In the world that Wells constructs, memory is neither here nor there yet forever in tow, so fickle and malleable, and always dispensed in fragments. Sophie (Celia Rowlson-Hall), now in her 30s, recollects a Turkish vacation she shared with her father, Calum (Paul Mescal), two decades ago. Armed only by an old camcorder they used to toy with, she clings on to this memory — and I mean both the remembering and un-remembering — precisely because sense and comfort are not possible elsewhere. So we, dear viewers, allow ourselves to look at things the way young Sophie (Frankie Corio) does. Here, what’s real and imagined are besides the point. Because every ray of Aftersun is nothing but an attempt to understand what we can about the people that we hold dear in our hearts.

Wells’ ways of seeing lucidly evoke that, capable of finding complex textures in the simplest of moments. Her images, in its precision and intimacy, gesture a certain restraint enough to keep the looming tragedy at bay, to provide the film some level of ambiguity but never at the expense of meaning. And Wells depicts pain here as dormant, like wires waiting for current to flow, often placed in tiny, private instances: from the heartache of having to walk idly in the dead of night, to the shame of wanting things and not having the purchasing power, to the desperation of lighting a cigarette to accompany your loneliness, to the regret of not sharing a song with a loved one.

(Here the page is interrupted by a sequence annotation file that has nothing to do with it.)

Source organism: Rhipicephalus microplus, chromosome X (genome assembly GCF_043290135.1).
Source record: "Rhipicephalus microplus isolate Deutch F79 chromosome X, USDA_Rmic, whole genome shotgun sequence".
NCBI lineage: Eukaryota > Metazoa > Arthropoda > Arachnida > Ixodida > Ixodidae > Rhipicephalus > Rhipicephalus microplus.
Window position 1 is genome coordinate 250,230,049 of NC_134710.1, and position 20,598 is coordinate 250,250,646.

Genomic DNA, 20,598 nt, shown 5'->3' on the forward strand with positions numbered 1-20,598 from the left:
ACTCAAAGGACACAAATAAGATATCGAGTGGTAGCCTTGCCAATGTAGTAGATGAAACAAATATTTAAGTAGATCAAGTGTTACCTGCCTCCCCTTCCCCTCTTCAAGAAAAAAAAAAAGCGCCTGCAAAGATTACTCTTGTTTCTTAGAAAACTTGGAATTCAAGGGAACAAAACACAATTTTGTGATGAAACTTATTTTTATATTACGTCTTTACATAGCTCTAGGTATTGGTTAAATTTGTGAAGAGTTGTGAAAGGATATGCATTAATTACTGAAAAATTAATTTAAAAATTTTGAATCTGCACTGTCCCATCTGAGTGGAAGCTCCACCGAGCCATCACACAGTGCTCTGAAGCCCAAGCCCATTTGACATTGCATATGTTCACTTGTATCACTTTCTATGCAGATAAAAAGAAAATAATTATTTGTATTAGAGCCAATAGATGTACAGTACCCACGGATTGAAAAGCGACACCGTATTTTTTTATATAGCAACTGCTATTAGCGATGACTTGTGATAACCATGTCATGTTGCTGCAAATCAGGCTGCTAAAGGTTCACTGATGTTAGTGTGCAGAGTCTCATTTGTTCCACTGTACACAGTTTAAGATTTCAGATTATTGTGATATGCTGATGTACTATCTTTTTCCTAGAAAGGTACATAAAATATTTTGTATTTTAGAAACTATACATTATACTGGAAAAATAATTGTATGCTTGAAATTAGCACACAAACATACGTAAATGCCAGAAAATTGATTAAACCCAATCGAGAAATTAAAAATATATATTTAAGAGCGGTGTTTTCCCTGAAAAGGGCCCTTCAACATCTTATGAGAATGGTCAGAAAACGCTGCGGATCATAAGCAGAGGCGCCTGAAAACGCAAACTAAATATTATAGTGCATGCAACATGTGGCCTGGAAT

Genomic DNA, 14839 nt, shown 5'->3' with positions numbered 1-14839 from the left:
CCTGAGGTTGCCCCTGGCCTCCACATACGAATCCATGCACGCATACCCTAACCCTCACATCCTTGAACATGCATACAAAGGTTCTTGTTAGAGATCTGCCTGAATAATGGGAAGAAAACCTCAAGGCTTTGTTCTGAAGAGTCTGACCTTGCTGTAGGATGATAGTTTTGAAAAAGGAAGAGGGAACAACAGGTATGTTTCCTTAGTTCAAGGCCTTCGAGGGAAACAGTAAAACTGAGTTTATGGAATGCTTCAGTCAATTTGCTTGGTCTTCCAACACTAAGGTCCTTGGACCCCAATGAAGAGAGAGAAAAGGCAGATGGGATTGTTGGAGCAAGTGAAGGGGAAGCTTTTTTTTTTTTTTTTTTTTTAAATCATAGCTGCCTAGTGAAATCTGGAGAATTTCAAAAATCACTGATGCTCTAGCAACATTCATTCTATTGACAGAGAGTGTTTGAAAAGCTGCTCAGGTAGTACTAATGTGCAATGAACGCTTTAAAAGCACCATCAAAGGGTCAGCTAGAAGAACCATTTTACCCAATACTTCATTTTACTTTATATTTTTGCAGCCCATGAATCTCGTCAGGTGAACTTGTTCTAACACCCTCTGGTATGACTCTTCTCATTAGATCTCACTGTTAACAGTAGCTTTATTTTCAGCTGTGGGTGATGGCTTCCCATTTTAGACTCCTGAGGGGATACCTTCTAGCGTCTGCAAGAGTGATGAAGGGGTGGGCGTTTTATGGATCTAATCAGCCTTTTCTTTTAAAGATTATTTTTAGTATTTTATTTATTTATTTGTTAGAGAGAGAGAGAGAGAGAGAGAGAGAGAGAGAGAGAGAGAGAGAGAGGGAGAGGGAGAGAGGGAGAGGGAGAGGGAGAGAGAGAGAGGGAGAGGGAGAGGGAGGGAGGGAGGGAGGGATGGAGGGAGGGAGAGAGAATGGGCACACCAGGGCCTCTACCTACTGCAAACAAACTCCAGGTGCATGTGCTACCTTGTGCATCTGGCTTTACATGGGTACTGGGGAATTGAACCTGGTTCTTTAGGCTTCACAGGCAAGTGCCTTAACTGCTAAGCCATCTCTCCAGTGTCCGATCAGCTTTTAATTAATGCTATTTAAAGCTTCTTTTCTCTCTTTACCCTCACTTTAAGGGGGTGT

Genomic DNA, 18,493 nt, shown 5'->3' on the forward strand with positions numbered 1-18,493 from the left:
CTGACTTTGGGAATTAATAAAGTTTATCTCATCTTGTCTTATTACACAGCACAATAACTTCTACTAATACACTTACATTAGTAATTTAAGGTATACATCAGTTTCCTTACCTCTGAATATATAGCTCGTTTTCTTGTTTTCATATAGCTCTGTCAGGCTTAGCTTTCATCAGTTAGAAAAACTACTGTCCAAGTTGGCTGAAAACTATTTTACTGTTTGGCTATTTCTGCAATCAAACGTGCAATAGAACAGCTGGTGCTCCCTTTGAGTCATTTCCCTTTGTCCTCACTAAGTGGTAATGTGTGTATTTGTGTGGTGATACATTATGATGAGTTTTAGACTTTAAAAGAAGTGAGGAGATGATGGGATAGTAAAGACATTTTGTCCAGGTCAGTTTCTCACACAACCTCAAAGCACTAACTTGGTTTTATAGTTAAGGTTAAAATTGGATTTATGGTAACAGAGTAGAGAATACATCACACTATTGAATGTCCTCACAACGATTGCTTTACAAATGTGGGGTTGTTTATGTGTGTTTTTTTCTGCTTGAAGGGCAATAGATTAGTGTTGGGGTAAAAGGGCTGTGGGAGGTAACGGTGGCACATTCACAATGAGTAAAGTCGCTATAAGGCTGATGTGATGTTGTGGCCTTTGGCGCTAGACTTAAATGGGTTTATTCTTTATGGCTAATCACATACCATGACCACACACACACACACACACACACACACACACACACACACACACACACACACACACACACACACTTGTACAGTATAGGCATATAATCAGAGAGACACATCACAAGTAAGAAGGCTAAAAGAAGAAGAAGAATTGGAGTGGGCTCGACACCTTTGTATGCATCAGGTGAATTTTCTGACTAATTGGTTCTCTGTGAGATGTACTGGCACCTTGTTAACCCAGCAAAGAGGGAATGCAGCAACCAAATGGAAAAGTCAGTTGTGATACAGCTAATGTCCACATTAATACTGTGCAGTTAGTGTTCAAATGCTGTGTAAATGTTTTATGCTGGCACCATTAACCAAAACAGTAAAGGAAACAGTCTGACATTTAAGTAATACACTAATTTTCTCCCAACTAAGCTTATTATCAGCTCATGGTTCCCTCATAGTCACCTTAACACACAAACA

This cinematic timbre has always been part of Wells’ arsenal, especially if you take a look at her short films, including Tuesday (2015), Laps (2017), and Blue Christmas (2017). These works, when seen as a whole, demonstrate her ability to tap into every emotional fiber, no matter how hard and deep, and to access the fragility of the human condition with incredible sensitivity. But it is in the bittersweet Tuesday, which tells the story of a college student dealing with her dad’s loss, that Aftersun finds its first sorrow, its initial contact with damage that is often beyond repair.

And so much of the film works because of Mescal and Corio’s radiant dynamic such that they’re able to keep each other at ease, while maintaining this visible friction between them. It’s almost as if their connection is lyrical, always attuned to each other’s emotional beats. Corio’s gift lies in the rawness of her work, in the authenticity of how she peels away her character’s motivations.